A few nights ago, we shared a meal with our neighbor. His essence is of a man who has lived a long life, and lived it well. My children did their best to impress him, sitting tall around our big kitchen table. He said they had quite the vocabulary, which I think was a polite way of saying they talk a lot.
I’m thankful my children had the opportunity to be in the presence of this older gentleman, and share life and conversation with someone who has experienced exponentially more life than they have. I am thankful for that opportunity. There is something invaluable gained by sitting down and sharing a meal. It is an easy thing to miss in the rush of getting things done, and getting places. But, memories don’t come from our busyness, they come from sharing life.
Company is an easy thing for me to neglect. I am an introvert of introverts. Aloneness is my comfort zone, or so I tell myself. I have my people. I have the loud and wild love of my children. My husband is there to witness the person I am that no one else sees. Aloneness is my luxury, but how would I feel if it was my normalcy?
Our neighbor’s wife passed away in January after over 60 years of marriage. It doesn’t seem right that after so many years together he has to move forward without her. I think of him sitting alone in his house, the witness to his daily life absent, and I can’t keep my own tears back. How does he manage?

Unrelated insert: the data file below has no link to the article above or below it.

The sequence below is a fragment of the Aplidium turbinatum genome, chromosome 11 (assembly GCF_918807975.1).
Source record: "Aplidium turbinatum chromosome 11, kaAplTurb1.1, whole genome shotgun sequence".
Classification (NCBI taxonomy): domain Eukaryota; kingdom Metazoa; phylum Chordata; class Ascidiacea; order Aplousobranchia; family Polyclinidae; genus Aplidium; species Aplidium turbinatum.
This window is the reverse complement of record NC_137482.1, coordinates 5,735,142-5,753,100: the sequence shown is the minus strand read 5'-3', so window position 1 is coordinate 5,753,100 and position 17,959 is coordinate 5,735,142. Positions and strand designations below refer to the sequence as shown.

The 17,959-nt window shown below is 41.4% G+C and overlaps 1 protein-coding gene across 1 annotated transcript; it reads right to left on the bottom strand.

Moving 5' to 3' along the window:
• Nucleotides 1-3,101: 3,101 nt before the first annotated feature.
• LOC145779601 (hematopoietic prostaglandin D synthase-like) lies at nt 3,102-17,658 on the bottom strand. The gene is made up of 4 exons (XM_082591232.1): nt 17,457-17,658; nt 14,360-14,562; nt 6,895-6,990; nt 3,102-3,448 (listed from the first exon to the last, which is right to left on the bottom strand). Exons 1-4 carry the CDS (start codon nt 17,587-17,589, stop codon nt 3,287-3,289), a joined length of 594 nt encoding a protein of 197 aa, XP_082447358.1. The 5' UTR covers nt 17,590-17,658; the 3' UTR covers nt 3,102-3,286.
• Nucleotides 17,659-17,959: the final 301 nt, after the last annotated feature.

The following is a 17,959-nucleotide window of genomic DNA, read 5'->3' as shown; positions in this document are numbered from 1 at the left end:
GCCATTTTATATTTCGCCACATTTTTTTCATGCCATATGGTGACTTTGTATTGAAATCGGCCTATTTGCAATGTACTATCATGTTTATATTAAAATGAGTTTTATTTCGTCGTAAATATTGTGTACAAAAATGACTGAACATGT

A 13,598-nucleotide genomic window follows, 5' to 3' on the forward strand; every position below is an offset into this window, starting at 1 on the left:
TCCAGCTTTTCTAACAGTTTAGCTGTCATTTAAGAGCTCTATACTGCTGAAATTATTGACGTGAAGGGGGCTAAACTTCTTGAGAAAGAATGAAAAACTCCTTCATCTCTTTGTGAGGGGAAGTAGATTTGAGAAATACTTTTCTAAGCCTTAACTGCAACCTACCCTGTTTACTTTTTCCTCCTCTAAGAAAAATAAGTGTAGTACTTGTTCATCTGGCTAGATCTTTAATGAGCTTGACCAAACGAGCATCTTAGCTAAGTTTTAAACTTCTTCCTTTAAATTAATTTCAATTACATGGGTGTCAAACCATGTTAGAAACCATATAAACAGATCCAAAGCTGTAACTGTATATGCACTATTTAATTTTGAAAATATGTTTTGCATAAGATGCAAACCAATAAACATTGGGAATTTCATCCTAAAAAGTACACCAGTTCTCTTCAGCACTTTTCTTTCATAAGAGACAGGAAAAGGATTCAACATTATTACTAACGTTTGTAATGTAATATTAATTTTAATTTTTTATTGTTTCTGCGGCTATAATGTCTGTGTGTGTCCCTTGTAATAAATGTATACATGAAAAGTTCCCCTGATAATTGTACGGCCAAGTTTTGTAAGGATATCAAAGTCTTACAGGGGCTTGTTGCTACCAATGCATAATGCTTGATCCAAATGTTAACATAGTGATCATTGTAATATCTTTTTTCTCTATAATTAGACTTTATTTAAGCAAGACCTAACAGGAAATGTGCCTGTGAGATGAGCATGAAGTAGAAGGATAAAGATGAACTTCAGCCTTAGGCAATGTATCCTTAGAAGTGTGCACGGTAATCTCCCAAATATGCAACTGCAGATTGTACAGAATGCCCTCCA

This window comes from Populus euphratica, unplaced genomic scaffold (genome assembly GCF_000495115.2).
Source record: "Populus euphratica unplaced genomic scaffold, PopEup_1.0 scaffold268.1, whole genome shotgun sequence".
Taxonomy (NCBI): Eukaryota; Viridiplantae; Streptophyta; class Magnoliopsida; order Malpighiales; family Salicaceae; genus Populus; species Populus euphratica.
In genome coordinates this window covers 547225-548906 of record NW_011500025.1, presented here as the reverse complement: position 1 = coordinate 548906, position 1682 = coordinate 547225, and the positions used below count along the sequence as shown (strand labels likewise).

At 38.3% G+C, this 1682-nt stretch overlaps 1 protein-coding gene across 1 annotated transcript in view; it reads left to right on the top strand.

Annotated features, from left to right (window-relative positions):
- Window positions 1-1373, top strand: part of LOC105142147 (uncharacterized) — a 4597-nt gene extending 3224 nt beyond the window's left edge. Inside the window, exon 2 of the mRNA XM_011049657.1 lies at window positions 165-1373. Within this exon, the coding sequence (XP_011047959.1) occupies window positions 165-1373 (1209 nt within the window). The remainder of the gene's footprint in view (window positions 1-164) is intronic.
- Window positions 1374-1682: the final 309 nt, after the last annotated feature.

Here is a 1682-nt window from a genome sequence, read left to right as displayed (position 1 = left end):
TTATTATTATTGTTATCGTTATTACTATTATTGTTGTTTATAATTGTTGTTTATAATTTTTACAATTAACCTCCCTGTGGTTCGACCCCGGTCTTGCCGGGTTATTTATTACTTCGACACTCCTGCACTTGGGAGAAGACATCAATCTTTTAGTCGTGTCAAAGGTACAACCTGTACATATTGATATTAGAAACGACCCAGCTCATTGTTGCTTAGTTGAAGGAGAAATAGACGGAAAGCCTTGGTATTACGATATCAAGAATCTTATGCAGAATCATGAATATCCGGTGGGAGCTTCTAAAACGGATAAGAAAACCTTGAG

His conversation is marked with phrases like “when I pass on” and “when the Lord calls me home.” He chuckled as he told us his doctors work in the expression “at your age” into every corner of his appointments. He puts forth a buoyant spirit, but the ache can be seen in his eyes. He misses his wife. He desires purpose for lonely days.
As he was leaving, he hugged me and thanked me for dinner. “It was my pleasure. Let’s do it again soon.” I said.
“Yes. And you all pop over and see us sometime.”
I smiled and nodded.
But then pain passed over his face. “Us. I keep saying us.”
I smiled a sympathetic smile. But sitting here now, I wish I would have said something else. I wish I would have said, “Us is okay. Us is the right word. The influence of your wife is all through your home and all through your heart. Not only that, the Lord is with you.” That is what I wish I would have said, not just to comfort, but because it’s the truth. I always know just the right thing to say….a day later. But I guess I know what I will say the next time he corrects his “us”.
You are not alone. The Lord is with you. If Christ resides in your heart, you are an “us”. The people who you loved and have lost are truly a part of who you are. We do not grow and become in isolation. Sharing life changes people. Just one dinner with my neighbor changed me.